Eileen Yaghoobian’s doc on the loose federation of North American rock poster artists is splatter-structured, in supposed solidarity with the free-associative channel-surfing exquisite corpse packrat eclectic-clusterfuck spirit of its subjects’ work. The frantic eccentricity manifests in groaningly wacky sound f-x cues, krazy kutaways, and edits that rub together interviewees for counterpoint friction. The cacophony of voices, though, forestalls any coherent personal vision—and probably makes some of these guys come off less intelligent than they are. Subjects, shot in Austin, Minneapolis, Chicago, Kentucky, North Carolina, etc. include medium talents and screenprint maestros, ding-dong naifs (Brian Chippendale) and scene fixtures who compare These Days unfavorably to their fervid and receptive youth. Yaghoobian happily follows them for a ramble, as when Rob Jones, the most likable, least-blowhard with major screentime, soliloquizes on Elvis: “Who knows, who can fathom the depths of the man?” The King is one of a few topics that keep bobbing up on a rushing current of edits, others being “Messin’ with the squares,” 9/11 (Punk or not punk?), and the odd certitude that Moral Majority brownshirts are any day going to start kicking down doors and confiscating vinyl. Tom Hazelmyer offers the only puncture to the oft-monotonous subversion, which seems to often involve Christ and G.W. in embarrassing poses. Whenever the quaint, binary idea of a scrappy counterculture vs. The Man overshadows the personalities, craft, and musical context, the movie’s an Adbusters bore.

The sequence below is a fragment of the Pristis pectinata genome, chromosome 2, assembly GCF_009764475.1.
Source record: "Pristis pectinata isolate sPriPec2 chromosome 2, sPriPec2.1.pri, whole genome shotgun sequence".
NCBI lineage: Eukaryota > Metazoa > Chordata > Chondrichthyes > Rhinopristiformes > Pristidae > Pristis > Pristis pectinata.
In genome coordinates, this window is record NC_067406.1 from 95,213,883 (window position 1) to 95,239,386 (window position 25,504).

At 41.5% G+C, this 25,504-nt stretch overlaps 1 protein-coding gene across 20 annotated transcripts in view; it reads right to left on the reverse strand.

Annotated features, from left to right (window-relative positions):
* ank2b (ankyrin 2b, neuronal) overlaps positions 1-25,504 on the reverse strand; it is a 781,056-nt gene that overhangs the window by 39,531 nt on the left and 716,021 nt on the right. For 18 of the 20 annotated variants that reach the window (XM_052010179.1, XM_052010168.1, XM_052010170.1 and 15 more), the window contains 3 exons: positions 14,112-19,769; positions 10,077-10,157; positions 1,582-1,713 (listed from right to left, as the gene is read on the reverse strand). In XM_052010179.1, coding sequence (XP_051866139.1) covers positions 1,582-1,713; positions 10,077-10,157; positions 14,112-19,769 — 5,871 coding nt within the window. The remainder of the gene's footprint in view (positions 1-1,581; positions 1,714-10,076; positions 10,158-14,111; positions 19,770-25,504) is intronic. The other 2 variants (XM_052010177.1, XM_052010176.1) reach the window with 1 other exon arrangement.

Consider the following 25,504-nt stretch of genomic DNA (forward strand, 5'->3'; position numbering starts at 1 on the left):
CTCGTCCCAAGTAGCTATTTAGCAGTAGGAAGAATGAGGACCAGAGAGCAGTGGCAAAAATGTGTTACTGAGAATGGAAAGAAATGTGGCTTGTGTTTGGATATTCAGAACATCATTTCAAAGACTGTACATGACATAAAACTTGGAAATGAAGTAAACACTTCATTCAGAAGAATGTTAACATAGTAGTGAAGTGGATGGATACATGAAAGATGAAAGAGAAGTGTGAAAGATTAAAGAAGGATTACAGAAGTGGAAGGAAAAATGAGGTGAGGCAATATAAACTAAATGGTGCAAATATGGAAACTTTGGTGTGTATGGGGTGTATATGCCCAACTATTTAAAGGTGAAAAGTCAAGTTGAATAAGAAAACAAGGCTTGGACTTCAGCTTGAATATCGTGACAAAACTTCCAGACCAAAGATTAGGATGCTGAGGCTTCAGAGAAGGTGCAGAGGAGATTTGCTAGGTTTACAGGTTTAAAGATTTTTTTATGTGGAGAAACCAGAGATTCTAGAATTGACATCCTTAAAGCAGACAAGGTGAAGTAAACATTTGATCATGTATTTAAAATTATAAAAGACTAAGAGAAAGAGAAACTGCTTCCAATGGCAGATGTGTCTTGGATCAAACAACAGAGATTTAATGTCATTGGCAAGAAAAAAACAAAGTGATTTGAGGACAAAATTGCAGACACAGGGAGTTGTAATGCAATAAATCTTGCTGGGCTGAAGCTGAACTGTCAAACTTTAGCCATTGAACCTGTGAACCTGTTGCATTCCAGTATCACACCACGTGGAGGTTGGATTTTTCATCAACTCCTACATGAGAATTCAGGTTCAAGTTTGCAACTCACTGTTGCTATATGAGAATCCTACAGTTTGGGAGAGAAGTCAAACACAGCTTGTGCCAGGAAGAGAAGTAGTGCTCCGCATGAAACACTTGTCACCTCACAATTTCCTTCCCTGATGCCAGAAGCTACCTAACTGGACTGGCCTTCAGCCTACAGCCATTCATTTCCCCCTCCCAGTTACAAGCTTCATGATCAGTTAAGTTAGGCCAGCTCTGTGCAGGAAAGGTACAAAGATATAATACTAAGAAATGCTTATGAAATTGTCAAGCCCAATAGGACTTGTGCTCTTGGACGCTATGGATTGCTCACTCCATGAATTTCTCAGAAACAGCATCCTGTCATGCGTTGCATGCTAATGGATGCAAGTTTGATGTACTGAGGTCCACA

This article from the Village Voice Archive was posted on July 15, 2009